Amyloid-associated depression: a prodromal depression of Alzheimer disease?


Journal Article

CONTEXT: A high ratio of plasma amyloid-beta peptide 40 (Abeta(40)) to Abeta(42), determined by both high Abeta(40) and low Abeta(42) levels, increases the risk of Alzheimer disease. In a previous study, we reported that depression is also associated with low plasma Abeta(42) levels in the elderly population. OBJECTIVE: To characterize plasma Abeta(40):Abeta(42) ratio and cognitive function in elderly individuals with and without depression. DESIGN: Cross-sectional study. SETTING: Homecare agencies. PARTICIPANTS: A total of 995 homebound elderly individuals of whom 348 were defined as depressed by a Center for Epidemiological Studies Depression score of 16 or greater. MAIN OUTCOME MEASURES: Cognitive domains of memory, language, executive, and visuospatial functions according to levels of plasma Abeta(40) and Abeta(42) peptides. RESULTS: Subjects with depression had lower plasma Abeta(42) levels (median, 14.1 vs 19.2 pg/mL; P = .006) and a higher plasma Abeta(40):Abeta(42) ratio (median, 8.9 vs 6.4; P < .001) than did those without depression in the absence of cardiovascular disease and antidepressant use. The interaction between depression and plasma Abeta(40):Abeta(42) ratio was associated with lower memory score (beta = -1.9, SE = 0.7, P = .006) after adjusting for potentially confounders. Relative to those without depression, "amyloid-associated depression," defined by presence of depression and a high plasma Abeta(40):Abeta(42) ratio, was associated with greater impairment in memory, visuospatial ability, and executive function; in contrast, nonamyloid depression was not associated with memory impairment but with other cognitive disabilities. CONCLUSION: Amyloid-associated depression may define a subtype of depression representing a prodromal manifestation of Alzheimer disease.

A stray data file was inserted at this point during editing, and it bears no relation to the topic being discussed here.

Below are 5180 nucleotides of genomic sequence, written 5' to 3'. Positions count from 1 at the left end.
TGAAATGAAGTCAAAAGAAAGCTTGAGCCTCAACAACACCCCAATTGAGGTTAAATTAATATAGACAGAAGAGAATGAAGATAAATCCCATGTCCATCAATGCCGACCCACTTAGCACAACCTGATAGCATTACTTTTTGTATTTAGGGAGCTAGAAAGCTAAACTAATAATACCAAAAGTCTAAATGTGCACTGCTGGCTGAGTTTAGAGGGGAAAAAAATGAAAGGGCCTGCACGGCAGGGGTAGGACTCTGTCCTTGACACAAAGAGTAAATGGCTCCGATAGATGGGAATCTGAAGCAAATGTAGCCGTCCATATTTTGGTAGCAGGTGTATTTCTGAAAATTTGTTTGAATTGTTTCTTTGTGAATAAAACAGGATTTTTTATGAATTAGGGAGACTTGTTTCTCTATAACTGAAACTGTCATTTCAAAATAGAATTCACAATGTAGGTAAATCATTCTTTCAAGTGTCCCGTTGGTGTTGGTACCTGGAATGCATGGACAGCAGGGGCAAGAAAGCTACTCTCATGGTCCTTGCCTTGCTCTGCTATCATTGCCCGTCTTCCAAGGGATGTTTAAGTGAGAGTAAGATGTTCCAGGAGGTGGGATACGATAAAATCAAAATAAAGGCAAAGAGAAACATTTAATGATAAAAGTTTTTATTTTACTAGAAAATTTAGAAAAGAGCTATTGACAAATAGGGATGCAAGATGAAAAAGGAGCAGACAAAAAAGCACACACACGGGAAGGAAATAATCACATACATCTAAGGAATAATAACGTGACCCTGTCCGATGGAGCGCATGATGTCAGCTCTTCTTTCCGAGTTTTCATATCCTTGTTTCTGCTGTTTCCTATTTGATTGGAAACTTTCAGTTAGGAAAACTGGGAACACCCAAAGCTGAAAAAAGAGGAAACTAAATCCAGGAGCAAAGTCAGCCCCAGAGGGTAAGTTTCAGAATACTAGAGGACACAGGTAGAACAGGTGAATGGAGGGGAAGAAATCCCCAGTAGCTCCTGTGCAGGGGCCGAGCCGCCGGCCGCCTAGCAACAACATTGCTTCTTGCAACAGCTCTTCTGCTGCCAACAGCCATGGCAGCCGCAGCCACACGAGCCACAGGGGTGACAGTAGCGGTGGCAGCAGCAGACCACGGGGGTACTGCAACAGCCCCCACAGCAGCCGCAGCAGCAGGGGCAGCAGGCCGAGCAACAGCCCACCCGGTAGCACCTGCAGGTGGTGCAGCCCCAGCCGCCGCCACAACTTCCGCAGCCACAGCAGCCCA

Full Text

Duke Authors

Cited Authors

  • Sun, X; Steffens, DC; Au, R; Folstein, M; Summergrad, P; Yee, J; Rosenberg, I; Mwamburi, DM; Qiu, WQ

Published Date

  • May 2008

Published In

Volume / Issue

  • 65 / 5

Start / End Page

  • 542 - 550

PubMed ID

  • 18458206

Pubmed Central ID

  • 18458206

Electronic International Standard Serial Number (EISSN)

  • 1538-3636

Digital Object Identifier (DOI)

  • 10.1001/archpsyc.65.5.542


  • eng

Conference Location

  • United States